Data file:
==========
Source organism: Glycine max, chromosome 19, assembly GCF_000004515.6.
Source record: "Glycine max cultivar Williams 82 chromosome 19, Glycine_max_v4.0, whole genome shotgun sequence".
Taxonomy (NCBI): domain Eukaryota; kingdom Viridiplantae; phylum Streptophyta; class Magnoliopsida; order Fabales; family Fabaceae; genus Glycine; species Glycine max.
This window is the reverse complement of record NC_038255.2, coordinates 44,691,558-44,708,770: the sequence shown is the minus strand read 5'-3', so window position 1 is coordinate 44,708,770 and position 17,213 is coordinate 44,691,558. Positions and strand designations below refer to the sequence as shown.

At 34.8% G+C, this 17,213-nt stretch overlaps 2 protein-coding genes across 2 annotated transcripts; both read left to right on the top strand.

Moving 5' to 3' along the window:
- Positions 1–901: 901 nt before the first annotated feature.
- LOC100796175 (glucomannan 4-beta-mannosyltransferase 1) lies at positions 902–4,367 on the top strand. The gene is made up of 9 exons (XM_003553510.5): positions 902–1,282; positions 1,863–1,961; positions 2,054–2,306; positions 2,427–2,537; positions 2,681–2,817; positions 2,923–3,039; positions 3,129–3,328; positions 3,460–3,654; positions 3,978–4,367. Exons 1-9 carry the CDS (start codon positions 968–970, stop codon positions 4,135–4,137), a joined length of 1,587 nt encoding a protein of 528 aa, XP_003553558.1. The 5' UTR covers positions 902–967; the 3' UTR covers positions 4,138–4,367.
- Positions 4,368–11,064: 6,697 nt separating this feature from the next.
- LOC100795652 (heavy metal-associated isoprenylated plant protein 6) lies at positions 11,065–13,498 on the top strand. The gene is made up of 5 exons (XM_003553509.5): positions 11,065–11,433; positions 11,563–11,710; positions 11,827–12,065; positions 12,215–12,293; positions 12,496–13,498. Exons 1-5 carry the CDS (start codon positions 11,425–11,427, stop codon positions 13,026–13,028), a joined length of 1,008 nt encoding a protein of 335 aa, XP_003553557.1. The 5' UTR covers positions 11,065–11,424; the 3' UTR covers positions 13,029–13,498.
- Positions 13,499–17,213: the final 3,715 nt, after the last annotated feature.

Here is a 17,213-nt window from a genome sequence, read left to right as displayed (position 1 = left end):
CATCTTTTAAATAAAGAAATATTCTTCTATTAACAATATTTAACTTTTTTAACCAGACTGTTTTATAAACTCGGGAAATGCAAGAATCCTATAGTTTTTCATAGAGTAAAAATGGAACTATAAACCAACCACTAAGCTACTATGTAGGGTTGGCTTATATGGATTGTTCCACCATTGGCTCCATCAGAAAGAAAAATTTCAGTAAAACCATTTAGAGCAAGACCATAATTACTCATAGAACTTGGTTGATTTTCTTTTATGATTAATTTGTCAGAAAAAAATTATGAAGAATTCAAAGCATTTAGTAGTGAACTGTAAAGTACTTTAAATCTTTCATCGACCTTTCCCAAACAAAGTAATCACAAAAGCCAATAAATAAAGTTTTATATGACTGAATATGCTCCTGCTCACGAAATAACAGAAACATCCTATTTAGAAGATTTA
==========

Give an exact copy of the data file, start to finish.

Source organism: Glycine max, chromosome 19, assembly GCF_000004515.6.
Source record: "Glycine max cultivar Williams 82 chromosome 19, Glycine_max_v4.0, whole genome shotgun sequence".
Taxonomy (NCBI): domain Eukaryota; kingdom Viridiplantae; phylum Streptophyta; class Magnoliopsida; order Fabales; family Fabaceae; genus Glycine; species Glycine max.
This window is the reverse complement of record NC_038255.2, coordinates 44,691,558-44,708,770: the sequence shown is the minus strand read 5'-3', so window position 1 is coordinate 44,708,770 and position 17,213 is coordinate 44,691,558. Positions and strand designations below refer to the sequence as shown.

At 34.8% G+C, this 17,213-nt stretch overlaps 2 protein-coding genes across 2 annotated transcripts; both read left to right on the top strand.

Moving 5' to 3' along the window:
- Positions 1–901: 901 nt before the first annotated feature.
- LOC100796175 (glucomannan 4-beta-mannosyltransferase 1) lies at positions 902–4,367 on the top strand. The gene is made up of 9 exons (XM_003553510.5): positions 902–1,282; positions 1,863–1,961; positions 2,054–2,306; positions 2,427–2,537; positions 2,681–2,817; positions 2,923–3,039; positions 3,129–3,328; positions 3,460–3,654; positions 3,978–4,367. Exons 1-9 carry the CDS (start codon positions 968–970, stop codon positions 4,135–4,137), a joined length of 1,587 nt encoding a protein of 528 aa, XP_003553558.1. The 5' UTR covers positions 902–967; the 3' UTR covers positions 4,138–4,367.
- Positions 4,368–11,064: 6,697 nt separating this feature from the next.
- LOC100795652 (heavy metal-associated isoprenylated plant protein 6) lies at positions 11,065–13,498 on the top strand. The gene is made up of 5 exons (XM_003553509.5): positions 11,065–11,433; positions 11,563–11,710; positions 11,827–12,065; positions 12,215–12,293; positions 12,496–13,498. Exons 1-5 carry the CDS (start codon positions 11,425–11,427, stop codon positions 13,026–13,028), a joined length of 1,008 nt encoding a protein of 335 aa, XP_003553557.1. The 5' UTR covers positions 11,065–11,424; the 3' UTR covers positions 13,029–13,498.
- Positions 13,499–17,213: the final 3,715 nt, after the last annotated feature.

Here is a 17,213-nt window from a genome sequence, read left to right as displayed (position 1 = left end):
CATCTTTTAAATAAAGAAATATTCTTCTATTAACAATATTTAACTTTTTTAACCAGACTGTTTTATAAACTCGGGAAATGCAAGAATCCTATAGTTTTTCATAGAGTAAAAATGGAACTATAAACCAACCACTAAGCTACTATGTAGGGTTGGCTTATATGGATTGTTCCACCATTGGCTCCATCAGAAAGAAAAATTTCAGTAAAACCATTTAGAGCAAGACCATAATTACTCATAGAACTTGGTTGATTTTCTTTTATGATTAATTTGTCAGAAAAAAATTATGAAGAATTCAAAGCATTTAGTAGTGAACTGTAAAGTACTTTAAATCTTTCATCGACCTTTCCCAAACAAAGTAATCACAAAAGCCAATAAATAAAGTTTTATATGACTGAATATGCTCCTGCTCACGAAATAACAGAAACATCCTATTTAGAAGATTTA